Reforming U.S. Foreign Aid: Recommendations from the OECD Development Assistance Committee Peer Review
In today’s cost-cutting budget environment, efforts to reform U.S. foreign assistance programs to better support development outcomes have become more important than ever. What are the main opportunities and challenges as the U.S. aid architecture seeks to adapt to a changing global environment? How can better aid management and cooperation support these goals? The Development Assistance Committee of the Organization for Economic Cooperation and Development (OECD) conducts periodic peer reviews of member countries to answer these questions. The peer review focuses on helping countries understand areas for improvements in development strategy and structure, as well as identify and share best practices.
On July 28, Global Economy and Development at Brookings and the OECD hosted a discussion on the recently completed peer review of the United States. J. Brian Atwood, chair of the OECD Development Assistance Committee, provided an overview of the peer review’s findings. Following his remarks, panelists including Donald Steinberg, deputy administrator of the U.S. Agency for International Development, Senior Fellow Homi Kharas, deputy director of Global Economy and Development at Brookings, and Connie Veillette, director of the Rethinking U.S. Foreign Assistance Program at the Center for Global Development, discussed the review process and its conclusions in the context of ongoing reforms. Fellow Noam Unger, policy director of the Foreign Assistance Reform Project at Brookings, moderated the discussion.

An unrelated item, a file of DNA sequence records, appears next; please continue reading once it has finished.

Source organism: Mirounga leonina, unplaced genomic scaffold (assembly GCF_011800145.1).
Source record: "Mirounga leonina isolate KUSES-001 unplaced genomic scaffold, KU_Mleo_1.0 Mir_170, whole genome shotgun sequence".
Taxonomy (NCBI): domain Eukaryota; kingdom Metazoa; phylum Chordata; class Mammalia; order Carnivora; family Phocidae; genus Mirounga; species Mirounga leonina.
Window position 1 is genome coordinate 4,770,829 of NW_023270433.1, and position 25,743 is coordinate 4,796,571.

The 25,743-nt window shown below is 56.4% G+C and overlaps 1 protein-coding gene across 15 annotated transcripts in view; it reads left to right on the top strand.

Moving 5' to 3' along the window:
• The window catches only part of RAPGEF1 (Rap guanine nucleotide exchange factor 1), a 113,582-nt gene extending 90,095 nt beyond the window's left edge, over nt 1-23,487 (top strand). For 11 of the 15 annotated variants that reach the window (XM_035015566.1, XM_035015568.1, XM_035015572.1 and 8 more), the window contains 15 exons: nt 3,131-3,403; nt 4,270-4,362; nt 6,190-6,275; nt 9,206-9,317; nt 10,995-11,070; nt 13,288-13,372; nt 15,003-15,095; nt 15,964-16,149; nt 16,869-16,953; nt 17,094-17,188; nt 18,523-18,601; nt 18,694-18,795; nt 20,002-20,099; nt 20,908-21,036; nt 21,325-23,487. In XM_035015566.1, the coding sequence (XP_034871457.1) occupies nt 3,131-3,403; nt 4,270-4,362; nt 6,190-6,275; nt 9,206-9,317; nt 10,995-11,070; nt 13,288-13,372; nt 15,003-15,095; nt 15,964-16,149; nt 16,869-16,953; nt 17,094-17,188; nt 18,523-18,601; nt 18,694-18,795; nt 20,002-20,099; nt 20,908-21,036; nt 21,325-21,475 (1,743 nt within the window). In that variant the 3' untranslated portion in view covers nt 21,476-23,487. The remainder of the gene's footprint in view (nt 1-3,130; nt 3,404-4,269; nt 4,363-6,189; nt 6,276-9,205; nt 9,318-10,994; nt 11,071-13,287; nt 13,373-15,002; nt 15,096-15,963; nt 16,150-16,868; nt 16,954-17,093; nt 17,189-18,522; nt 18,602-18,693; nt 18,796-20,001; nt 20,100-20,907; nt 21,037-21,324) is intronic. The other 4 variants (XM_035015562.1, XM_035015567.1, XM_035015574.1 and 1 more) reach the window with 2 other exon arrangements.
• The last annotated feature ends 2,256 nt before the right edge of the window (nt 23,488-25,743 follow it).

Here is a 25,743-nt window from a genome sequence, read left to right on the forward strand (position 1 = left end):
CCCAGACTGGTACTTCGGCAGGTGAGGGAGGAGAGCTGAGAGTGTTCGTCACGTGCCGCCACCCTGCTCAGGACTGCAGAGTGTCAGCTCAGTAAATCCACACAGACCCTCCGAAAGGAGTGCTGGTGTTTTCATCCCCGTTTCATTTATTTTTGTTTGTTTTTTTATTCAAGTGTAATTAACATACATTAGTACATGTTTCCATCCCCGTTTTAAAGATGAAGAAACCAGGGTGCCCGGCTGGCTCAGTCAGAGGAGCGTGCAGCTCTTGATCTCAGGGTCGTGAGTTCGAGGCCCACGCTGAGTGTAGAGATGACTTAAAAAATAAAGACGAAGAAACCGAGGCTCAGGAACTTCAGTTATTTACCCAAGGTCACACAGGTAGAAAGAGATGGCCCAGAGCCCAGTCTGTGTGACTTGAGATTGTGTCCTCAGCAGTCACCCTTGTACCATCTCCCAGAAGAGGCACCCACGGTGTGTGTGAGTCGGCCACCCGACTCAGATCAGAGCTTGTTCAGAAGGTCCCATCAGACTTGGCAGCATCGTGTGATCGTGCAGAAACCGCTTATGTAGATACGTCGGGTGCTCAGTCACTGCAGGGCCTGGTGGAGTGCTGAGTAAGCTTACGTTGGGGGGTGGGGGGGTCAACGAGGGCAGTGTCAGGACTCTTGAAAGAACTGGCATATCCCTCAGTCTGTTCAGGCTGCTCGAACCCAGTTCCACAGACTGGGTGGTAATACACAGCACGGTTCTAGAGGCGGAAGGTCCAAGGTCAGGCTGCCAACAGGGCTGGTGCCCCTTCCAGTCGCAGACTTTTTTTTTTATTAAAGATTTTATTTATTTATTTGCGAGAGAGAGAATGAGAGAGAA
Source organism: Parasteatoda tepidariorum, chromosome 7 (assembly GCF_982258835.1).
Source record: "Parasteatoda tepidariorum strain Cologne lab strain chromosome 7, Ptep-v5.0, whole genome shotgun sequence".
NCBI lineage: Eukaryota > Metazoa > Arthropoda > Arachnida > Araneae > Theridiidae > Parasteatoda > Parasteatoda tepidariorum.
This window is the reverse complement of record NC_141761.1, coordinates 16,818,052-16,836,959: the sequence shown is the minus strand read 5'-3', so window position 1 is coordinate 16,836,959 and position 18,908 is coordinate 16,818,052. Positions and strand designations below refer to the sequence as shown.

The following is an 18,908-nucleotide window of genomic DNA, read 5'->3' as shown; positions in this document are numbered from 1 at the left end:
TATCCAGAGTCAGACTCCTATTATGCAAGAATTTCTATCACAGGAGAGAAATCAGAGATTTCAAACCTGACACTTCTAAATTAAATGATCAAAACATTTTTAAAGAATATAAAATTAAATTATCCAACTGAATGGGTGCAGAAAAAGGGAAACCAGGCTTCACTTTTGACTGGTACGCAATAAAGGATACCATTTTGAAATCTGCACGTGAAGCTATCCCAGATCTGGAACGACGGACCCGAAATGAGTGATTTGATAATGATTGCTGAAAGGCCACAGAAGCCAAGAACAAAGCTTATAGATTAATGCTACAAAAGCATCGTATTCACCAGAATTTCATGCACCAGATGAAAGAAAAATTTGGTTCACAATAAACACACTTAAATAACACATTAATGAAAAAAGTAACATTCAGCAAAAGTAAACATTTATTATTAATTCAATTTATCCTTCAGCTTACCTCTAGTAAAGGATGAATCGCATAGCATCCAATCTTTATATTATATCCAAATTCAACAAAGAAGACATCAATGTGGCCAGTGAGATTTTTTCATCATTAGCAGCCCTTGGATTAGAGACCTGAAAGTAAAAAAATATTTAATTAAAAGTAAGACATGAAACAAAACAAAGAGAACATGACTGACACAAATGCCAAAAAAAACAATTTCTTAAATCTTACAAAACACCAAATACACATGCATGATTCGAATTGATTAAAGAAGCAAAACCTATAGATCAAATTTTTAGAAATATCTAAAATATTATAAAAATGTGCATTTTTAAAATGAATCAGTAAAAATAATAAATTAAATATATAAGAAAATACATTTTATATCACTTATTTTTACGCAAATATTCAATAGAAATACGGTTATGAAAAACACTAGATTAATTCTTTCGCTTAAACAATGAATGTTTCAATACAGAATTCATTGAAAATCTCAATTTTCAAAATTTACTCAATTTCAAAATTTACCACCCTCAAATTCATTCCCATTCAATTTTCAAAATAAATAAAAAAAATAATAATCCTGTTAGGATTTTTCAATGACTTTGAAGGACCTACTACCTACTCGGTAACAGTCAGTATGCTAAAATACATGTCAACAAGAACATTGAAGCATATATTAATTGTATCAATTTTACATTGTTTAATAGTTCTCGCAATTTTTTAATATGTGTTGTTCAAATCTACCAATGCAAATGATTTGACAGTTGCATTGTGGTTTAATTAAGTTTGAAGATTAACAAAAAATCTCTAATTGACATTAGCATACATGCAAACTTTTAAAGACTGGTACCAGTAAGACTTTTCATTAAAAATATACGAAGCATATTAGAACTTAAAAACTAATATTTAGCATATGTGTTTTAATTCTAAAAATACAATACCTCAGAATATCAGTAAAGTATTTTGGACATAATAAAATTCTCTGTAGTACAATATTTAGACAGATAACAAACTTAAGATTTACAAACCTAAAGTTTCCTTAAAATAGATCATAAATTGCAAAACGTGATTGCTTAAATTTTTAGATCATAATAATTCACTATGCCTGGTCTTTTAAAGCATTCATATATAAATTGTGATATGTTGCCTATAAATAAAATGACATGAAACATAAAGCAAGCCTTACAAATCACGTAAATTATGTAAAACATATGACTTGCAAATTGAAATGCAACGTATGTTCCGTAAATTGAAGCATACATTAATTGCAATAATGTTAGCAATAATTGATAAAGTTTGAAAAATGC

After the program, panelists took audience questions.
Former Administrator - U.S. Agency for International Development
Senior Fellow for International and Public Affairs - Thomas Watson Institute for International Studies, Brown University
Director, Rethinking U.S. Foreign Assistance Program
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Homi Kharas delivered the keynote address at IFPRI’s annual staff retreat on September 12, 2018. He explored the evolving development agenda and its implications for policy research.